Morning Everyone,
I have a deal I ran across close to my house. It’s a 13 space park with 7 POH, a 3/2 house, and the other 6 spots are empty.
The house rents for $600
6 POH rent for an average of $542/month
Using the formula I get 7 x 550 x 0.3 x 12 = $31,869.00
This guy is asking for much more.
The park is on city W/S and the tenants are long term. Some more than 10 years.
Apologies for my ignorance.
John
You should change your calc to 7x550x12x.5 or.6 x10 You will get .5= 230k .6=277k hope this helps. The issue being that you are evaluating without a cap rate on the property. I use a 10cap to just see what it looks like and negotiate from there. So you go by the number of paying spaces times monthly average rent times 12 times .5 or 50% since they are park owned or if you want to be generous .6 60% and give it a multiplication of 10 for the cap rate.
John,
You should not capitalize the ‘rental’ portion of the homes, just the lots. What is the comparable lot rent for this area and type of park?
For this type of park you should break down your valuation as such:

Capitalize lot value: [eg $300/lot rent] 6 x 12 x .5 x $300= $10800 => Then apply cap rate so if 10 cap then $108,000 for lot portion. Btw: smaller parks tend to be a higher cap rate in general and require a higher expense ratio as you do not have economies of scale as with large parks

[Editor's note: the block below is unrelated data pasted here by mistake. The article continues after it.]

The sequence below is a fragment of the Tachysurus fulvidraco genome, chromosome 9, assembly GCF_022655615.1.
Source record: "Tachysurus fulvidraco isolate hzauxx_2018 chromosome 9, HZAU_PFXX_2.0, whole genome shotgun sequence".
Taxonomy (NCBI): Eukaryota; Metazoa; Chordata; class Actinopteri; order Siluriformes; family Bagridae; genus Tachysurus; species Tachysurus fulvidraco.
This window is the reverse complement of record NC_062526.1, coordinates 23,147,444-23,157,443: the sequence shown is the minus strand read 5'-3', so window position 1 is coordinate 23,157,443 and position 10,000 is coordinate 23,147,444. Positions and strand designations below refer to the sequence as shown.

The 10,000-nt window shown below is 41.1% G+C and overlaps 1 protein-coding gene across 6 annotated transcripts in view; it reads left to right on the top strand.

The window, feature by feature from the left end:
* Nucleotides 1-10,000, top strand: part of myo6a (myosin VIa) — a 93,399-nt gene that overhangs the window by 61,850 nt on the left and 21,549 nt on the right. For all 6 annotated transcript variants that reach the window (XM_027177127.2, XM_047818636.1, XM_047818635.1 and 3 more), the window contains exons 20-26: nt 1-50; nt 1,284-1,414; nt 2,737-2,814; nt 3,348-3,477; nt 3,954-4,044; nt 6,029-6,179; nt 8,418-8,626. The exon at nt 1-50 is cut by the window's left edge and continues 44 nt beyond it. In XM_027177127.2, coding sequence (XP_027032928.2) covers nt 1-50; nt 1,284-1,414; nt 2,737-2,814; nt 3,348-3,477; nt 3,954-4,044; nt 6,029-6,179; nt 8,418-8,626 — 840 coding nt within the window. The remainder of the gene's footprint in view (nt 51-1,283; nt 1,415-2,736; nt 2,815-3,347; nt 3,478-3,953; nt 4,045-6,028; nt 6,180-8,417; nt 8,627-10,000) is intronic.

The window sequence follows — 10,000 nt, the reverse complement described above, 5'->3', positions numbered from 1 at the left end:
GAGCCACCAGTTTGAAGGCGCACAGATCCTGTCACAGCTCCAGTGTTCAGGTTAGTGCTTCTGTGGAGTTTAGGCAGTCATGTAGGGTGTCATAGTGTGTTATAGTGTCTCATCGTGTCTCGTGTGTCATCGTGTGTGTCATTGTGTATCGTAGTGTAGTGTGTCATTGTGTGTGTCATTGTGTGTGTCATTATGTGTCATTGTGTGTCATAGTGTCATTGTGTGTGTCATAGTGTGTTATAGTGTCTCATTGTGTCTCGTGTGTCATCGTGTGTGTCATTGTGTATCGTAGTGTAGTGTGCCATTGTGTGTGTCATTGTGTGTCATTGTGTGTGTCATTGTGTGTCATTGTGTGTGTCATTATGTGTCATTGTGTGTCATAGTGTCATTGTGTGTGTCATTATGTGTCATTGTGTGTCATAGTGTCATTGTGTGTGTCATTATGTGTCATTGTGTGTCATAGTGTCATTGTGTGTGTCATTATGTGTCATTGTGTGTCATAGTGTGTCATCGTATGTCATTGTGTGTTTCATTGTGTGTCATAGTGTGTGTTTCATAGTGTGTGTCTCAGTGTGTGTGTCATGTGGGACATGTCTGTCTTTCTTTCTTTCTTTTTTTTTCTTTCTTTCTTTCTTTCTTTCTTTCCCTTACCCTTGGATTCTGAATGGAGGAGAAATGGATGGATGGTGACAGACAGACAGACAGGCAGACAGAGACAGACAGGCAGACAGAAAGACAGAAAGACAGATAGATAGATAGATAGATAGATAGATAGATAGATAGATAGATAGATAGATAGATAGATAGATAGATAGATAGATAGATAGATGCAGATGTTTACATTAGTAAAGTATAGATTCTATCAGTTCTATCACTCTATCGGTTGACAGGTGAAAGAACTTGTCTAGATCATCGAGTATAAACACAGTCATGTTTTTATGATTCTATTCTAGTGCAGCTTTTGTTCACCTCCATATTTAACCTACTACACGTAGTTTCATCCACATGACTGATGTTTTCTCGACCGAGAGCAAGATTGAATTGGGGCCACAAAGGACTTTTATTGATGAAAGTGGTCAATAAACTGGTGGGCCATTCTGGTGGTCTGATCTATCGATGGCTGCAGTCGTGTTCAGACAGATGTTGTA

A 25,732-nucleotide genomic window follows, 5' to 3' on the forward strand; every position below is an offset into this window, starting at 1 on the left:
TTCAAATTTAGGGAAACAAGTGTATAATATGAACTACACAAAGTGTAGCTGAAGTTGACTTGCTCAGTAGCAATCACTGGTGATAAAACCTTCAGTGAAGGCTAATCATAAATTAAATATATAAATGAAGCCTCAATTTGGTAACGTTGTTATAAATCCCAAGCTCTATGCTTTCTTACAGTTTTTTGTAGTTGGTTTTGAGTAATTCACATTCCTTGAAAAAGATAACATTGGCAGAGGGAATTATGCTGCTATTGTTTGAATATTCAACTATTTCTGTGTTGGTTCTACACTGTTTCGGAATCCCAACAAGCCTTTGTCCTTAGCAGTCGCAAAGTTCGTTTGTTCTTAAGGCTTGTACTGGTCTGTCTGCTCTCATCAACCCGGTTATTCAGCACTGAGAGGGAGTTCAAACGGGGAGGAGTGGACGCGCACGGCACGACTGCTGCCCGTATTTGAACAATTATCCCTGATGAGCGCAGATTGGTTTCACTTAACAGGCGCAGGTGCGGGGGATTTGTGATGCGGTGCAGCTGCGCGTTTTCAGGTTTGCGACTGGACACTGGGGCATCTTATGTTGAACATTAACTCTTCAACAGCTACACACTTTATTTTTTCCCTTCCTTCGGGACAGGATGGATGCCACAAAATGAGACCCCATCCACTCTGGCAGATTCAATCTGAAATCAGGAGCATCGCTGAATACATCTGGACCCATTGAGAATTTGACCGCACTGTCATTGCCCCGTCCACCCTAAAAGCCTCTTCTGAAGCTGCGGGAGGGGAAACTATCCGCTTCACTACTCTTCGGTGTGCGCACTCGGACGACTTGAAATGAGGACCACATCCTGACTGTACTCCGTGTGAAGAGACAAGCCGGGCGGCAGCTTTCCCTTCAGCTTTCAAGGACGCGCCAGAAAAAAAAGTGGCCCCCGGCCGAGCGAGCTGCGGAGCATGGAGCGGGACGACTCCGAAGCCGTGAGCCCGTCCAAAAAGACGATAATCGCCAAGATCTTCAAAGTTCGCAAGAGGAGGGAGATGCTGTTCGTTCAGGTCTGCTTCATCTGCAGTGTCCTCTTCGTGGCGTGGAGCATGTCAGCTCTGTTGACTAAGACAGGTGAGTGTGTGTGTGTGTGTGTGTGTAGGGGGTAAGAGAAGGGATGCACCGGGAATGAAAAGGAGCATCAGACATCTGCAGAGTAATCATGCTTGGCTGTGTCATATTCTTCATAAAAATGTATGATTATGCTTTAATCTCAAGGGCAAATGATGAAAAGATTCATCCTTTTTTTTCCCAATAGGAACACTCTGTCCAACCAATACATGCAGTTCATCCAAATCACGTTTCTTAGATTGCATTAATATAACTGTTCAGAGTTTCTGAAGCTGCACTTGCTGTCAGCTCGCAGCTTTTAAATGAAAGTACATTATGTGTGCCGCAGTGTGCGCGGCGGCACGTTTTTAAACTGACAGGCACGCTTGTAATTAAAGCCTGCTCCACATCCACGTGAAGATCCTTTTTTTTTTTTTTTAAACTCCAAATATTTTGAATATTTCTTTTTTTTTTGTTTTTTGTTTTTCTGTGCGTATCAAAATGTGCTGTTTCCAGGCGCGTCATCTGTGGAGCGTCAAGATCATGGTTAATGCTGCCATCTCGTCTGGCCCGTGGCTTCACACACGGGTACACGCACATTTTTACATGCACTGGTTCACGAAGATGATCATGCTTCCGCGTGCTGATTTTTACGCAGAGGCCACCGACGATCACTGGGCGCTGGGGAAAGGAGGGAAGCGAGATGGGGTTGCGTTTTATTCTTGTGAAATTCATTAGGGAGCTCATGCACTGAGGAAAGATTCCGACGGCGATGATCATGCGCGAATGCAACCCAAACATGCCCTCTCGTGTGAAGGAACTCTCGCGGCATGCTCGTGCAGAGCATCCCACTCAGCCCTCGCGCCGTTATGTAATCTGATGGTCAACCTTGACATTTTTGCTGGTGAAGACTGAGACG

Value of 7 homes : No idea so how about $5,000 each = $35,000.

SFR : If this can be parceled out and sold then its easier to attribute a value. If not, then value it like a rental. $600 X 12 X .5 = $3,600. For high level est use same cap rate => $36,000
I know this takes a bit more time but you really need to start looking at parks in this manner. Breakdown the components and valuation of each component. The worst thing you can do is capitalize rental home income above the lot rent.
So using examples valuations above, park, homes, SFR worth $179,000.
Note: My numbers are just examples  the key is how you assemble the numbers.
Hope that helps.
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My brain totally missed that part of the equation. Thanks for the backup.
Thanks to both of you.
I realize I didn’t 1) Put in my cap rate and 2) break it down like Howard suggested.